Midtown Helicopter Crash


FAA: Helicopter Pilot Not Cleared To Fly In Limited Visibility

June 11, 2019 - 3:55 pm

NEW YORK (WCBS 880/AP) — The National Safety Transportation Board began its investigation Tuesday after a helicopter pilot was killed in a crash-landing on the roof of a midtown Manhattan skyscraper.

An earlier passenger in the helicopter said nothing seemed out of the ordinary. NTSB investigator Doug Brazy says the short flight Monday had taken the passenger from Westchester County to a Manhattan heliport. Then the pilot left by himself on a planned flight to Linden, New Jersey, after waiting and reviewing the weather.  

At a press conference Tuesday afternoon, NTSB investigators notes that they spoke to the passenger on the flight before the crash and the staff at the 34th Street heliport where the aircraft took off from.

Brazy said they also were able to inspect the wreckage on the roof of the high-rise.

“It is highly fragmented and a post press fire consumed much of the wreckage,” he told reporters.

He says the helicopter did not have a cock pit voice recorder or flight data recorder. He added that investigators are trying to confirm if the pilot tried to make radio calls.


“They're not required. However, there is an instrumentation in helicopter systems that do have memory in them and the capability to record,” Brazy said. “We're searching for those on the roof top, right now.”

The crash killed veteran pilot Tim McCormack. The 58-year-old, who was the former chief of the East Clinton Fire Department, was issued his commercial license 15 years ago. The FAA notes that he did not have clearance to fly in anything besides "generally good weather."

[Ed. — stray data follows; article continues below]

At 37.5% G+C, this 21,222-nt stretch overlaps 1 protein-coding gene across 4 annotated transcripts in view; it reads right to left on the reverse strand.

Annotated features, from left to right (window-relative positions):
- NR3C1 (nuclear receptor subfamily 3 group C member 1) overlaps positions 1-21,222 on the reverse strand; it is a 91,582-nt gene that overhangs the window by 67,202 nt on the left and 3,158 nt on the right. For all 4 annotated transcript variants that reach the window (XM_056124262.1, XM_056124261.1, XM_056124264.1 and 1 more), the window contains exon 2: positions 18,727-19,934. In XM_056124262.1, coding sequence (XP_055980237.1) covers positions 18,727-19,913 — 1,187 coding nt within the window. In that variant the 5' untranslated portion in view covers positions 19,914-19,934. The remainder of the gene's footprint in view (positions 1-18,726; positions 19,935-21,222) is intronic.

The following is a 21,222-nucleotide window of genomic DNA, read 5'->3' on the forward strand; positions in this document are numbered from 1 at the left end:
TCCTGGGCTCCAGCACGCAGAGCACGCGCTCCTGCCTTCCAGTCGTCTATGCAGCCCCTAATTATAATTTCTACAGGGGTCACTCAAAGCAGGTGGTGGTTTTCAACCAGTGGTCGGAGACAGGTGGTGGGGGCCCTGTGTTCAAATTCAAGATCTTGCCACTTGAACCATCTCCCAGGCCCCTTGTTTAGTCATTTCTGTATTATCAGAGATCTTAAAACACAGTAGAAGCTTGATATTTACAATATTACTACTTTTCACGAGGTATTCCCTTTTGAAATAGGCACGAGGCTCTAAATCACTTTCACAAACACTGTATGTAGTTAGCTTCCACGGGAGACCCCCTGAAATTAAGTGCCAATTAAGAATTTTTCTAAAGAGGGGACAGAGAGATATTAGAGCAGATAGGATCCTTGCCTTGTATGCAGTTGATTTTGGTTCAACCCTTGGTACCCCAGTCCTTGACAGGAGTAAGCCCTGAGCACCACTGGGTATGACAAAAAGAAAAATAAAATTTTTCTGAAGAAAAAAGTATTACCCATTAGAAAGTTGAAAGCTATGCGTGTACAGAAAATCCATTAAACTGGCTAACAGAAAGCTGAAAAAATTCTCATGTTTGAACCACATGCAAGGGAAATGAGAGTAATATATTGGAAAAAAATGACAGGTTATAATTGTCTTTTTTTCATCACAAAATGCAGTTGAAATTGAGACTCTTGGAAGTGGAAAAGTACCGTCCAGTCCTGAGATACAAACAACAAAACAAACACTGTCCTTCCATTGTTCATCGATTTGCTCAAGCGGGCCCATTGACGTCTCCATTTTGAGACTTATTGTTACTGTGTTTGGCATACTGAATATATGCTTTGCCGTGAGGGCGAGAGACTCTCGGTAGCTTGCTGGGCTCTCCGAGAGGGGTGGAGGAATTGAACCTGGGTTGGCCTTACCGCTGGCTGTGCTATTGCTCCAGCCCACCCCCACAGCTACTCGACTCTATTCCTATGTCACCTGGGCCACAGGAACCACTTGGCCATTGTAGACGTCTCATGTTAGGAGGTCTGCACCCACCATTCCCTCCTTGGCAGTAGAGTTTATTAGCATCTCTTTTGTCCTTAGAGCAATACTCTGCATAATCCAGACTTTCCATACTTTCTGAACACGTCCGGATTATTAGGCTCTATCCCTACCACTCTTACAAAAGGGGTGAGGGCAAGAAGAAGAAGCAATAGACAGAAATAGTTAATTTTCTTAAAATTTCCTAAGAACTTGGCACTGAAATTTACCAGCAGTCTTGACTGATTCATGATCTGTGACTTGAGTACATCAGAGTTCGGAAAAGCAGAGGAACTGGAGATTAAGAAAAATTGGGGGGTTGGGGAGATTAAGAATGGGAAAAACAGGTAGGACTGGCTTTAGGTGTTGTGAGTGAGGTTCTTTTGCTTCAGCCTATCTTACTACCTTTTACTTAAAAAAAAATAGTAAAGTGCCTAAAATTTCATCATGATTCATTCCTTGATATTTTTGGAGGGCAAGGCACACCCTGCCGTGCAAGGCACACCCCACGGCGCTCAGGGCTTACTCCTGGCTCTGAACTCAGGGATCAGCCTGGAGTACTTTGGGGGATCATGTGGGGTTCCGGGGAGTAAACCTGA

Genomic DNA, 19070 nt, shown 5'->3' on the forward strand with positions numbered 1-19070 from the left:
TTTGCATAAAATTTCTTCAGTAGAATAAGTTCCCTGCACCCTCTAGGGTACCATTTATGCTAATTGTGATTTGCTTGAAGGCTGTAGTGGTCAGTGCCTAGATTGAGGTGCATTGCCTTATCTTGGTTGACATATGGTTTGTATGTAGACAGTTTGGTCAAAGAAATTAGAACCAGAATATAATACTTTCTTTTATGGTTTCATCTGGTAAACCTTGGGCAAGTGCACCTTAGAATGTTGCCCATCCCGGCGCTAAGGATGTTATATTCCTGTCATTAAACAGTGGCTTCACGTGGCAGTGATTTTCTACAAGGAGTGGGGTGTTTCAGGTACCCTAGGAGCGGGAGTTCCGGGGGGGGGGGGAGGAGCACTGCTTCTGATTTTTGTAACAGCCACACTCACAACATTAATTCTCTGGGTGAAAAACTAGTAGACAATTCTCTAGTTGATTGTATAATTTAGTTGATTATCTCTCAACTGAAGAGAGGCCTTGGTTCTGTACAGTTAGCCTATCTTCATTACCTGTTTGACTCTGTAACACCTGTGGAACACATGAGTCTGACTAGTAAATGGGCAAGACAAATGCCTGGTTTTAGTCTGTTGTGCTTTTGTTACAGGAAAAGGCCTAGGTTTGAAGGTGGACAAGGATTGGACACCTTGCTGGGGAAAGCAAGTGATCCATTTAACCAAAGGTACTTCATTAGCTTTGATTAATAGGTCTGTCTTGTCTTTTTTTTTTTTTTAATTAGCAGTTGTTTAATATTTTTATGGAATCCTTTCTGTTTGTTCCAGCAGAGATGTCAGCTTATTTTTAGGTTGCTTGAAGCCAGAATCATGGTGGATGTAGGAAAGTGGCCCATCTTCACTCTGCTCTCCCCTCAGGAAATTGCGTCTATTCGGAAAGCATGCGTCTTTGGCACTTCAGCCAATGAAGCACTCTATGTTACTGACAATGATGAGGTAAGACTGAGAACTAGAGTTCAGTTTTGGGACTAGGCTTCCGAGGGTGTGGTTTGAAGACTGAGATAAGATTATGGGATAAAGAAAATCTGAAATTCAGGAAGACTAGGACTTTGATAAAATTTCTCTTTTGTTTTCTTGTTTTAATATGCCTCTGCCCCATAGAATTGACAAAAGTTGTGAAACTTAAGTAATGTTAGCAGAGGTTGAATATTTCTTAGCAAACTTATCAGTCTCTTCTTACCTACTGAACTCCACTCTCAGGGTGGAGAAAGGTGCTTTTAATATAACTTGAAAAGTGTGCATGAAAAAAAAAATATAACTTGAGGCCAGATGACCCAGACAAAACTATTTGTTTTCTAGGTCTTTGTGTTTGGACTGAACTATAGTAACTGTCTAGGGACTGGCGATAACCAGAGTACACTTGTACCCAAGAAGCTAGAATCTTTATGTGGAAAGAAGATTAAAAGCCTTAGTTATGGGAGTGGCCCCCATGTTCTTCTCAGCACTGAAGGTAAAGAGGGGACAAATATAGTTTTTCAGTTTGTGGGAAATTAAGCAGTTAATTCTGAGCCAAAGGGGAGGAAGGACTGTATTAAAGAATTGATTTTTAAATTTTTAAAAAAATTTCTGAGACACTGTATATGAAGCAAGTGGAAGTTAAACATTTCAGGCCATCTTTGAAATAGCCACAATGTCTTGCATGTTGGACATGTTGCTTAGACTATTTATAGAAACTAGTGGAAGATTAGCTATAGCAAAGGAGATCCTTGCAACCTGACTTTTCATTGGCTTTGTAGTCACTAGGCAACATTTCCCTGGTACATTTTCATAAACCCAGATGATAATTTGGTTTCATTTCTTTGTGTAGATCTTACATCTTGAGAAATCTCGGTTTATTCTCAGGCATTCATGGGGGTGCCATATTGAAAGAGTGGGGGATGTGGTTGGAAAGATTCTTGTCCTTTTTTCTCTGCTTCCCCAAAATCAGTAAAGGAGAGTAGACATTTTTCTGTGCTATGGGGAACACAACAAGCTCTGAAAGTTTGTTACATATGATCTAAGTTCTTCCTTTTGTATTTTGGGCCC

There's no record of McCormack making his flight plan available to air traffic control.

The helicopter crash shook the 750-foot AXA Equitable building, sparked a fire and forced office workers to flee.

Investigators are trying to determine the speed of the helicopter at the time of the crash and whether there was pilot error or a mechanical failure. On Tuesday morning, investigators could be seen on the rooftop of 787 Broadway, which remains closed. There's hardly anything recognizable from photos of the wreckage.

"They'll be talking to the people at 34th Street heliport. What we got was that there were several calls made by this pilot," veteran Chopper 880 reporter Tom Kaminski said. 

The helicopter was flying in a driving downpour with low cloud cover and in tightly controlled airspace. A flight restriction in effect since President Donald Trump took office bans aircraft from flying below 3,000 feet within a 1-mile radius of Trump Tower, which is less than a half-mile from the crash site.

"It's impossible to know what was going on in that aircraft in the seconds before that happened. But if there is going to be some damage done, you really need to minimize it in any sort of the case," Kaminski said.

The crash has prompted at least two local lawmakers to call for a ban on non-essential helicopter flights over Manhattan.

A probable cause for the crash will not be determined for another 18 months to two years. 

(© 2019 WCBS 880. The Associated Press contributed to this report)